There are several different factors to consider during a divorce. The division of assets is a strong consideration for both parties.
Thankfully, certain regulations help determine how parties will fare from the division process of the divorce. Regarding pension, there are a few important facts to know.
Handling of property
With Texas being a community property state, pension is handled as such. Therefore, in the eyes of the court, any pensions parties acquire during the marriage belong to both parties. However, it is important to note that pension payments before the marriage do not count as part of the community property. In addition, any interest payments paid on pension during the time of the marriage do count as community property.
Contributions to split
The courts consider several aspects when deciding how to split property during a divorce:
- Value of separate property
- Earning capacity and education level of each spouse
- Child custody
- Length of the marriage
- Contribution to dissolution
Each marriage is different, so a variety of additional factors may exist that contribute to the court’s decision. In the end, the court works to make sure both spouses are able to adjust financially and live fairly equal lives to one another.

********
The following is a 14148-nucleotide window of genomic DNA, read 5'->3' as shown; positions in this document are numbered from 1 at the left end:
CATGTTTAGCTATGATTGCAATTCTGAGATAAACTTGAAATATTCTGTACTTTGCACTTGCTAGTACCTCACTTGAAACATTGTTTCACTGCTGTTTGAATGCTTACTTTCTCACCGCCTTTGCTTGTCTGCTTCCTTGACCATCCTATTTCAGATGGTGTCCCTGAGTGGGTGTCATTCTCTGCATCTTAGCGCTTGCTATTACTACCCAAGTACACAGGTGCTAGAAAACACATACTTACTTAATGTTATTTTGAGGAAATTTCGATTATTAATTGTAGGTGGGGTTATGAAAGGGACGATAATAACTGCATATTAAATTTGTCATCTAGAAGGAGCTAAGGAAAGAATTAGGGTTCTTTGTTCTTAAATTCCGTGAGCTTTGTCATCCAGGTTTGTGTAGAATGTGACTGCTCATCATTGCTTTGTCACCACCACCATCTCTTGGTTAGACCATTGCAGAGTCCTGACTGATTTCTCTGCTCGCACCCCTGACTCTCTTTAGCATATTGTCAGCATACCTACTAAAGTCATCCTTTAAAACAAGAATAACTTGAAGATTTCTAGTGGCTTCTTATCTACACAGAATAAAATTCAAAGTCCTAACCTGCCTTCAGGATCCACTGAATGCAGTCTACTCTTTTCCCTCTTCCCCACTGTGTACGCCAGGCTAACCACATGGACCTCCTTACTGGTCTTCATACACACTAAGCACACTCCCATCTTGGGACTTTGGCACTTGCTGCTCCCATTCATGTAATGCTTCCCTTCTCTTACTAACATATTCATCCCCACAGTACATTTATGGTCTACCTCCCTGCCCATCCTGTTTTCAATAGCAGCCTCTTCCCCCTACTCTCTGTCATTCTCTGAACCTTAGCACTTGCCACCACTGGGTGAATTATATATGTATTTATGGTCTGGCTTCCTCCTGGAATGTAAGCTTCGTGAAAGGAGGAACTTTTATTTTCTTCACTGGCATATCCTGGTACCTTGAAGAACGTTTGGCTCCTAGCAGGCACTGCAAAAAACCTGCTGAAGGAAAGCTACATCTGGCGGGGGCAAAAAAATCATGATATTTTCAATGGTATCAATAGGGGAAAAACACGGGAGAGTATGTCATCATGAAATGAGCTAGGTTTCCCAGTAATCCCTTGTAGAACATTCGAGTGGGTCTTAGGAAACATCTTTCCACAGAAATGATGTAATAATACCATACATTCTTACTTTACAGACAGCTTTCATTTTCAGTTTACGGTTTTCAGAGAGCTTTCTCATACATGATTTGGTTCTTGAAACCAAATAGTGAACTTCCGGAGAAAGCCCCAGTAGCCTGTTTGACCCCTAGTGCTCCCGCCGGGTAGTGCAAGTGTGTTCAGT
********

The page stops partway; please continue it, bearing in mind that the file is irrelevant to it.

Qualified domestic relations order
The court details the asset division determination in a qualified domestic relations order. Within this order, the court provides the pension percentage split, as well as other asset divisions, between the two parties. The administrator of the pension plan must abide by the court decision, and may distribute the payment as one lump sum payment or in monthly installments. In cases where the party earning the pension is still working, the pension payments may not start until after the party retires.
This is a brief overview of the facts concerning pension division during divorce. To gain a full understanding of the possible effects to your pension plan, take some time to review the applicable laws and consult with a professional.